The batting title is one of Pujols' more coveted accomplishments. He greatly values hitting for a high average.
"Fifty home runs, yeah, it would be great to hit 50," he said. "But that's not my goal. My goal is to try to finish over .330, keep my batting average high. That's something I've been doing over the last couple of weeks. Don't get me wrong. I wish that I could have hit one or two home runs on this road trip. But I'm not concentrating on that. I'm not looking for it. If I were looking for that, I would have had a bad road trip, because they made some pitches. They pitched me pretty well. I wanted to make sure I drove the ball in the gap."
It's a long shot. But it's conceivable. And because Ramirez is closing in on a milestone as well -- 200 hits -- the Marlins might not just sit him to protect his batting title.
It's not that no one has contended for the Triple Crown. Pujols himself has been in the mix before, such as in 2006. In that season, he finished 13 points off in batting average, nine home runs back (but in second place) and 12 RBIs out (also second to Ryan Howard). In 2003, he won the batting title, finished fourth in homer (but only four out of first place) and fourth in RBIs (14 back).
Now, he has another shot.
Chasing the Crown
|A look at players who have put up near-Triple Crown numbers since Carl Yastrzemski did it in the American League in 1967.|
|2005||Alex Rodriguez||.321 (2nd; .331)||48 (1st)||130 (4th; 148)|
|2001||Alex Rodriguez||.318 (7th; .350)||52 (1st)||135 (3rd; 141)|
|2000||Carlos Delgado||.344 (4th; .372)||41 (T-4th; 47)||137 (T-4th; 145)|
|1999||Manny Ramirez||.337 (5th; .357)||44 (T-3rd; 48)||165 (1st)|
|1998||Albert Belle||.328 (3rd; .339)||49 (2nd; 56)||152 (2nd; 157)|
|1994||Albert Belle||.357 (2nd; .359)||36 (3rd; 40)||101 (T-3rd; 112)|
|1994||Frank Thomas||.353 (3rd; .359)||38 (2nd; 40)||101 (T-3rd; 112)|
|1986||Don Mattingly||.352 (2nd; .357)||31 (T-6th; 40)||113 (3rd; 121)|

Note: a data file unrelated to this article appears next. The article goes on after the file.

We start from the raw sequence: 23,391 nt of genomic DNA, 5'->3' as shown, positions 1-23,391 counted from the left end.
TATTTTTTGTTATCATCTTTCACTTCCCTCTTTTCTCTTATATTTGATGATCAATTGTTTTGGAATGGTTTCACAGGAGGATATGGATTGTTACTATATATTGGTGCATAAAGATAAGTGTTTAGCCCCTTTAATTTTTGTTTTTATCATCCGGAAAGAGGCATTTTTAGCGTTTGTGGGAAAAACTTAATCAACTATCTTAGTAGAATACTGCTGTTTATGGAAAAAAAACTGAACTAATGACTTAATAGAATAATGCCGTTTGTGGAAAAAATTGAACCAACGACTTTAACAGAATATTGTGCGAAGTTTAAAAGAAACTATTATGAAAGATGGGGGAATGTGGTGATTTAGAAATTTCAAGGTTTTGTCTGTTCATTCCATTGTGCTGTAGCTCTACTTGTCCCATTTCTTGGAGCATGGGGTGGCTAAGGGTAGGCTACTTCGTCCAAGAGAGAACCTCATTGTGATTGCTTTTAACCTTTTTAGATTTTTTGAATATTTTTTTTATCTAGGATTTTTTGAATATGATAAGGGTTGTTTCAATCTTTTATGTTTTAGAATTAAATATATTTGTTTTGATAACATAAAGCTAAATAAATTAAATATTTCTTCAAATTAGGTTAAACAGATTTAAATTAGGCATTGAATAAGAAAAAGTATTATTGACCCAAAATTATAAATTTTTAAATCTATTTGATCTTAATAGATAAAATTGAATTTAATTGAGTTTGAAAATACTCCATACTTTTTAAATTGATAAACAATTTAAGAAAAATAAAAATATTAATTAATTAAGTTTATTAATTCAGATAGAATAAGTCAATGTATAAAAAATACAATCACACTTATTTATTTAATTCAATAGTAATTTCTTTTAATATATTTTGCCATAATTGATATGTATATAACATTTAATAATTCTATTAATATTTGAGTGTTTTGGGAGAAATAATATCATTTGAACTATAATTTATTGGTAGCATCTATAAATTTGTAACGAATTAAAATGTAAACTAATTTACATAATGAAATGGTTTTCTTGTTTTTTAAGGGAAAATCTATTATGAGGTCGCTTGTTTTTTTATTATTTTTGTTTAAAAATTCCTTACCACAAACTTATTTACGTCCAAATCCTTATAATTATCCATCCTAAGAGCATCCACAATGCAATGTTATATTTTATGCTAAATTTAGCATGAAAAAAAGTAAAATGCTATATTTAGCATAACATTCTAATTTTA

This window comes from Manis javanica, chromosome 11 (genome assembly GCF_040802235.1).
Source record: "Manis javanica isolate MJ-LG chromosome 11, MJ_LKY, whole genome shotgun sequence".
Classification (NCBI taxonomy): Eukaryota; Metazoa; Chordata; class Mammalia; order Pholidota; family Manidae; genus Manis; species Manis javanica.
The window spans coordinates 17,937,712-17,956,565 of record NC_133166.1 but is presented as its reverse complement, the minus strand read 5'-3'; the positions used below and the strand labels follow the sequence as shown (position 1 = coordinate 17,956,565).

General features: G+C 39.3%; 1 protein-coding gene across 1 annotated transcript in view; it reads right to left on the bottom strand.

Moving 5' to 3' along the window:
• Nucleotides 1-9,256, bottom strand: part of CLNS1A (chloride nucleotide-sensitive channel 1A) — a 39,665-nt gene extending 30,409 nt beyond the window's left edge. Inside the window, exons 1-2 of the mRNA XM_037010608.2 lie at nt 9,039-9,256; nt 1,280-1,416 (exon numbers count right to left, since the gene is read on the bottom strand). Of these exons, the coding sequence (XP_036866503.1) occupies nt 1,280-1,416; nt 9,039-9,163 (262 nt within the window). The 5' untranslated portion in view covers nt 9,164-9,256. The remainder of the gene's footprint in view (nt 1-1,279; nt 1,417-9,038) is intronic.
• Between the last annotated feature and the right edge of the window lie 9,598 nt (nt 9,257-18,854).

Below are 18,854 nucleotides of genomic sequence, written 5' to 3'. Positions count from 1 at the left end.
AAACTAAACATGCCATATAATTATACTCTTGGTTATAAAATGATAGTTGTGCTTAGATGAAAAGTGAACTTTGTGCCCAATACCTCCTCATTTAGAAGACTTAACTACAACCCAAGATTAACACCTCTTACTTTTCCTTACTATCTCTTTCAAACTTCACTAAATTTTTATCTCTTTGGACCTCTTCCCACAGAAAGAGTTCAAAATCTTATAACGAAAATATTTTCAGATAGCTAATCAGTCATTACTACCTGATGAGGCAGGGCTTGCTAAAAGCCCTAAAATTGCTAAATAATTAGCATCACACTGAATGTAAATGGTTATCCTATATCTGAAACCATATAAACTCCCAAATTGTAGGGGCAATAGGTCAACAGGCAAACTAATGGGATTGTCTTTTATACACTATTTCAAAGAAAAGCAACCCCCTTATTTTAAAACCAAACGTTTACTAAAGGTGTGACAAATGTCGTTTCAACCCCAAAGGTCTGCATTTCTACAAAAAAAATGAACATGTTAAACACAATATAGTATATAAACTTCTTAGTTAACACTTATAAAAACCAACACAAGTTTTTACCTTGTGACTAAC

|1982||Cecil Cooper||.313 (5th; .332)||32 (T-5th; 39)||121 (2nd; 133)|
|1979||Fred Lynn||.333 (1st)||39 (T-2nd; 45)||122 (4th; 139)|
|1979||Jim Rice||.325 (4th; .333)||39 (T-2nd; 45)||130 (2nd; 139)|
|1978||Jim Rice||.315 (3rd; .333)||46 (1st)||139 (1st)|
|2007||Matt Holliday||.340 (1st)||36 (4th; 50)||137 (1st)|
|2006||Albert Pujols||.331 (3rd; .344)||49 (2nd; 58)||137 (2nd; 149)|
|2003||Albert Pujols||.359 (1st)||43 (4th; 47)||124 (4th; 141)|
|2002||Barry Bonds||.370 (1st)||46 (2nd; 49)||110 (6th; 128)|
|2000||Todd Helton||.372 (1st)||42 (7th; 50)||147 (1st)|
|1997||Larry Walker||.366 (2nd; .372)||49 (1st)||130 (3rd; 140)|
|1995||Dante Bichette||.340 (3rd; .368)||40 (1st)||128 (1st)|
|1994||Jeff Bagwell||.368 (2nd; .394)||39 (2nd; 43)||116 (1st)|
|1992||Gary Sheffield||.330 (1st)||33 (3rd; 35)||100 (5th; 109)|
|1983||Dale Murphy||.302 (6th; .323)||36 (2nd; 40)||121 (1st)|
|1981||Mike Schmidt||.316 (4th; .341)||31 (1st)||91 (1st)|
|1978||Dave Parker||.334 (1st)||30 (3rd; 40)||117 (2nd; 120)|
|1977||George Foster||.320 (4th; .338)||52 (1st)||149 (1st)|
|1972||Billy Williams||.333||37 (3rd; 40)||122 (2nd; 125)|
|1969||Willie McCovey||.320 (5th; .348)||45 (1st)||126 (1st)|
Matthew Leach is a reporter for MLB.com. This story was not subject to the approval of Major League Baseball or its clubs.